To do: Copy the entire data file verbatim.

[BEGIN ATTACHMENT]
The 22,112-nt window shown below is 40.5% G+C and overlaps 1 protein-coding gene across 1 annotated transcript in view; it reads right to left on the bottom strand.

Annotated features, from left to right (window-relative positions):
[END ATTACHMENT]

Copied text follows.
The 22,112-nt window shown below is 40.5% G+C and overlaps 1 protein-coding gene across 1 annotated transcript in view; it reads right to left on the bottom strand.

Annotated features, from left to right (window-relative positions):